While the all-glass Pixel 3 is a sturdy ol’ thing, the jury was out on whether the Pixel 3a, a mix of plastic and Dragontrail glass, could hold up. A test from semi-pro phone breakers JerryRigEverything has officially confirmed that it’s as tough as old boots.
The phone scratches and flexes a little easier than the 3a, expected because plastic isn’t as sturdy as glass, but the 3a seems pleasingly tough. The video is below, but if the idea of someone taking a sharp knife to a brand new smartphone stresses you out, you’ll want to give it a miss.
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Scratches and damage to the phone shouldn’t look too unsightly, as the plastic is the same colour all the way through. While plastic was literally being shaved off the phone, it didn’t change the look too much.
Google’s move away from the now-standard Gorilla Glass for Dragontrail glass seems to have worked out too, as it seems to be just as resistant to scratches and marks. It’s unlikely most casual users are going to take some serious tools to their phone, and I can’t think of anyone short of JerryRigEverything that would want to take a lighter to their phone screen, so it should hold up to everything you throw at it.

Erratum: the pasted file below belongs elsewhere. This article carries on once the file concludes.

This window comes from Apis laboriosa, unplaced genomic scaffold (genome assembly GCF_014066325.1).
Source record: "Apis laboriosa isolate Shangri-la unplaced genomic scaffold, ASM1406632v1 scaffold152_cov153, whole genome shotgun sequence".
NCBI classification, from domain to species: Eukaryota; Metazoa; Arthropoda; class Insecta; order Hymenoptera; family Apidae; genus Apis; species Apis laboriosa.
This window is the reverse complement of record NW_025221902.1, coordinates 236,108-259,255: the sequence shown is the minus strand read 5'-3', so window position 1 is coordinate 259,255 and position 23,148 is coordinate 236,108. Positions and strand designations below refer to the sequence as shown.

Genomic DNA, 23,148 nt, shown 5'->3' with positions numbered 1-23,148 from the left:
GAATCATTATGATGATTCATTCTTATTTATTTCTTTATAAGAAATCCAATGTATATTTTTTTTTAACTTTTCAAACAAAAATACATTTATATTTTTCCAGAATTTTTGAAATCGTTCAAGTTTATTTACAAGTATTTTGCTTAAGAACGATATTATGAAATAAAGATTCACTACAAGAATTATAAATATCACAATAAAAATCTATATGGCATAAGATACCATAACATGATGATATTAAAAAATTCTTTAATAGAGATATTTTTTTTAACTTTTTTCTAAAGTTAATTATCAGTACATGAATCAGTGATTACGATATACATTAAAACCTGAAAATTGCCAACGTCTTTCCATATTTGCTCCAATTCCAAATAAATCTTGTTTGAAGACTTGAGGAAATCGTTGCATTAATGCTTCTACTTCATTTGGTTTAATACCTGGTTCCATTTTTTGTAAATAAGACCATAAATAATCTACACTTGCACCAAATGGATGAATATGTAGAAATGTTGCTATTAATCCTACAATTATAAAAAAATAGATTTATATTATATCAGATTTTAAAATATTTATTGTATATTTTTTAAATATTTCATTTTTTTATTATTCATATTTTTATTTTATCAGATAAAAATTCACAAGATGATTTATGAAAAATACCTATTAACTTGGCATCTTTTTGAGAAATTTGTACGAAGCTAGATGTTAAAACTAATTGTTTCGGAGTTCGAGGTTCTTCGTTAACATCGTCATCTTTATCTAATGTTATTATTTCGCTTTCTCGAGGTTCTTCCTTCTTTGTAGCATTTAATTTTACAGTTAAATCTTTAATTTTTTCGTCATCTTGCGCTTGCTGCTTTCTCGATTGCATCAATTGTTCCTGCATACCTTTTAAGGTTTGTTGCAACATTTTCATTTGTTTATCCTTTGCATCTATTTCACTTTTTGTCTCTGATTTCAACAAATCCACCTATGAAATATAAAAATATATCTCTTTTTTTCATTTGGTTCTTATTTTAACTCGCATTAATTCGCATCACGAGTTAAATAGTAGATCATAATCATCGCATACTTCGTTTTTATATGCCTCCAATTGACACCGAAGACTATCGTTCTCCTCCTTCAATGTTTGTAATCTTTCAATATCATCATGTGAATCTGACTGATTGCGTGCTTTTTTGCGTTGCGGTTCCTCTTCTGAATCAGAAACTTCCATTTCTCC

All in all, it seems the Pixel 3a has a lot to offer. It’s durable, a cheaper option than the flagship Pixel 3 and it even has a headphone jack, something that’s quickly becoming a nostalgic quirk in modern smartphone design.
Mobile editor Max Parker gave the phone four stars out of five in our Pixel 3a review. He said: “The Pixel 3a doesn’t quite bring back the pure bargain-basement pricing structure of the brand’s once-fabled Nexus series. However, it does lower the barrier of entry for anyone wanting a fantastic camera on a smartphone. The Google Pixel 3a might yet be the perfect antidote to the £1,000 smartphone – and an answer to Google’s dwindling smartphone sales.”